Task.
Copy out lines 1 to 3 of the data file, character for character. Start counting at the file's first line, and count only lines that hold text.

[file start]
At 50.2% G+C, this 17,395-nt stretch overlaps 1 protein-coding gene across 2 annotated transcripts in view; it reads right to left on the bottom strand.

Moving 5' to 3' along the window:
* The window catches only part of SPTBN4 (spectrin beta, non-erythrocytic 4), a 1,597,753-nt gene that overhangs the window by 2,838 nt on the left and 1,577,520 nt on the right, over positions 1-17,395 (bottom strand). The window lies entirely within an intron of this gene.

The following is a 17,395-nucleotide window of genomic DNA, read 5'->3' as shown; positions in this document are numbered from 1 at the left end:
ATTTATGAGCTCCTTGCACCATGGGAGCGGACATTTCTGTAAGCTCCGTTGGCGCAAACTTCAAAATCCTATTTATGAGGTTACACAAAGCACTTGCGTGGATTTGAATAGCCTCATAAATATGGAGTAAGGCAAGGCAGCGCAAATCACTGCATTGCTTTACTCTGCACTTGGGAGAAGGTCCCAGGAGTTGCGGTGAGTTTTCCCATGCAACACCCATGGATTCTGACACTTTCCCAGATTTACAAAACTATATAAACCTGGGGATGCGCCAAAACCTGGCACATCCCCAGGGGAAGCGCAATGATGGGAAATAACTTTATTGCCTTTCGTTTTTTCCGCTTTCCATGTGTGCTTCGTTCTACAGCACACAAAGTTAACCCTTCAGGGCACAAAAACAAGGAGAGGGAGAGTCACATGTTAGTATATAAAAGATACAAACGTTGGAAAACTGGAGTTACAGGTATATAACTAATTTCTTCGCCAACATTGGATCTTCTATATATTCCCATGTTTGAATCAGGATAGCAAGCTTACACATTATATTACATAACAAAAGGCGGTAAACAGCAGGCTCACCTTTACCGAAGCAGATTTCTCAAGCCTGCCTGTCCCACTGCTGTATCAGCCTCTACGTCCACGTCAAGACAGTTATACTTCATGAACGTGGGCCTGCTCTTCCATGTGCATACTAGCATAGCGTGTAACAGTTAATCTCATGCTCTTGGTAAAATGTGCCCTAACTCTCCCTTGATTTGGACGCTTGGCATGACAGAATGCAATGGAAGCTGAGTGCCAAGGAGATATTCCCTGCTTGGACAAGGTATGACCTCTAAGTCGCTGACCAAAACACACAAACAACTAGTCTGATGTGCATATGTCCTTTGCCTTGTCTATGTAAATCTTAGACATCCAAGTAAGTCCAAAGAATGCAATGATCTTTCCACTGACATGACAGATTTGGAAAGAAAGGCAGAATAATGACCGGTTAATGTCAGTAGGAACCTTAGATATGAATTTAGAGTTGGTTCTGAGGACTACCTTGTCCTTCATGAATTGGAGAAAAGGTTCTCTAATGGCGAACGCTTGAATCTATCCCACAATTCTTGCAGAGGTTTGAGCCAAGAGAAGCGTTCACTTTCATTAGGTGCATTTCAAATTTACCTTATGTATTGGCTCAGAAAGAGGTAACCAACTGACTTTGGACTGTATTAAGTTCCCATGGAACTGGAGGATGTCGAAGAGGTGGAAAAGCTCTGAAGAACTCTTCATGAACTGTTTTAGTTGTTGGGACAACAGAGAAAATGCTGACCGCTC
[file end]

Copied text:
At 50.2% G+C, this 17,395-nt stretch overlaps 1 protein-coding gene across 2 annotated transcripts in view; it reads right to left on the bottom strand.

Moving 5' to 3' along the window:
* The window catches only part of SPTBN4 (spectrin beta, non-erythrocytic 4), a 1,597,753-nt gene that overhangs the window by 2,838 nt on the left and 1,577,520 nt on the right, over positions 1-17,395 (bottom strand). The window lies entirely within an intron of this gene.